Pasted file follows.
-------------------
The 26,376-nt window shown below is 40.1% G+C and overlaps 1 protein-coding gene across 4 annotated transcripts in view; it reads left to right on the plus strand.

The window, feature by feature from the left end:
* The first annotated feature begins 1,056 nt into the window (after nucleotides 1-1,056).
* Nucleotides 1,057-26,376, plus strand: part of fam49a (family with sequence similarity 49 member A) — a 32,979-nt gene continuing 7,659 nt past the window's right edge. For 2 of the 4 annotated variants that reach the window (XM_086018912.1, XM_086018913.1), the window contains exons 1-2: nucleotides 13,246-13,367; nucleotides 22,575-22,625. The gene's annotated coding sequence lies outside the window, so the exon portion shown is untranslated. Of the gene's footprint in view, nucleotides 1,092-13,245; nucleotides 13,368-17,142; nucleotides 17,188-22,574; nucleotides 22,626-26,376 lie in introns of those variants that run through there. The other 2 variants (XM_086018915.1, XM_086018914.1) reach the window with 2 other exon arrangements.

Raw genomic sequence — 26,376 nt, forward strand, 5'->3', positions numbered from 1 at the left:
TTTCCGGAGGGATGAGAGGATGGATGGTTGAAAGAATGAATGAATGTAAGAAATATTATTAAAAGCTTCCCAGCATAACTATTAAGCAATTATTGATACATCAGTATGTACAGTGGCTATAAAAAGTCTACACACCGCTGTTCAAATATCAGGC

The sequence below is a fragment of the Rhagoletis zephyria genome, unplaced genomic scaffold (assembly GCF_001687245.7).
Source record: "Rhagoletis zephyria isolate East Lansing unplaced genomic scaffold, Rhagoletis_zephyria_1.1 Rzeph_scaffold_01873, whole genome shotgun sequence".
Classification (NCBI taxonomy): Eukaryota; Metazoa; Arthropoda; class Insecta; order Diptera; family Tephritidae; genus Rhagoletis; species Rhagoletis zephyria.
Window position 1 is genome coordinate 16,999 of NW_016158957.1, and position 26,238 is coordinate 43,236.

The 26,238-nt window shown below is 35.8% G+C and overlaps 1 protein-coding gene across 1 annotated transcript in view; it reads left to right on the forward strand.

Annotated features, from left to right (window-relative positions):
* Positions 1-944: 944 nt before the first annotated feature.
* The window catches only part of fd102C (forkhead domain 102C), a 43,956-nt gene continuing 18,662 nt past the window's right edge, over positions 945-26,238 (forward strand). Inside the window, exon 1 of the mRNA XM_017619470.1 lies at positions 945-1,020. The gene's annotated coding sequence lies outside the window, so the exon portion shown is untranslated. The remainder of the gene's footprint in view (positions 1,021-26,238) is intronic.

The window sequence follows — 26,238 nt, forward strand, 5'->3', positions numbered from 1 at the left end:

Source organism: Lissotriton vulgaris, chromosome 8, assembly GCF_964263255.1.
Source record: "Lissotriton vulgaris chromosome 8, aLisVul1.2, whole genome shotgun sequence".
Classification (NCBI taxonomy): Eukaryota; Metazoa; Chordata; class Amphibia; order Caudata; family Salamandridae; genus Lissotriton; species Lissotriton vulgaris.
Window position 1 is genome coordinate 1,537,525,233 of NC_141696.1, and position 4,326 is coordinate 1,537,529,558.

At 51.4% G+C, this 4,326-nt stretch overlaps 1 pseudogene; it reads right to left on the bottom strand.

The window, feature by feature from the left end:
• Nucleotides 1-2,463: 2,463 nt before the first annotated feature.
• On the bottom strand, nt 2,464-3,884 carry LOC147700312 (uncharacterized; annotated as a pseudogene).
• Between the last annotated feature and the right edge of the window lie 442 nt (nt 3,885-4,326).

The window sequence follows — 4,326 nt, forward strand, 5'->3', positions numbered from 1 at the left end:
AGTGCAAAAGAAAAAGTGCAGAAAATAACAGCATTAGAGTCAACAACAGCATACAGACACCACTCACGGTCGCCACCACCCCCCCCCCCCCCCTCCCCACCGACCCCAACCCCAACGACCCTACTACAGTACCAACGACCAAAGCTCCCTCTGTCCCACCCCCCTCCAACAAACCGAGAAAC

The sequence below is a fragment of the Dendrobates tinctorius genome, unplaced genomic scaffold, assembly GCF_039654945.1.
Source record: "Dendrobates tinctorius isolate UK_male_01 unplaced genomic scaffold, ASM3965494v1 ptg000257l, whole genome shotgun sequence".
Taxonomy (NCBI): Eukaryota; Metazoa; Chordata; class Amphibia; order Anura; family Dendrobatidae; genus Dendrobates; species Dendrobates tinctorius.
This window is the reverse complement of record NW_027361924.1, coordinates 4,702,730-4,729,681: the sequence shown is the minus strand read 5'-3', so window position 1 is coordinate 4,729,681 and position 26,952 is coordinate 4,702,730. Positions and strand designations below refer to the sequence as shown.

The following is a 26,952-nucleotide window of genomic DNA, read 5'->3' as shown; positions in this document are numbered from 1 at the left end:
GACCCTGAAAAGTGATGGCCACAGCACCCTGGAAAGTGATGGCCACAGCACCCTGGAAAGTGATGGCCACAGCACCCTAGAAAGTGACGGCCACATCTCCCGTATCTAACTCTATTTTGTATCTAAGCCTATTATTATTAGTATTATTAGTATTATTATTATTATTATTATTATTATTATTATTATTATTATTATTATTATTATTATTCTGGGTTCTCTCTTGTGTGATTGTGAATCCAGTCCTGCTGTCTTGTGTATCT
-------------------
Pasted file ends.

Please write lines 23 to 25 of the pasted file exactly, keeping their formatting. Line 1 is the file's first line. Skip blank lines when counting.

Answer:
• On the bottom strand, nt 2,464-3,884 carry LOC147700312 (uncharacterized; annotated as a pseudogene).
• Between the last annotated feature and the right edge of the window lie 442 nt (nt 3,885-4,326).

The window sequence follows — 4,326 nt, forward strand, 5'->3', positions numbered from 1 at the left end: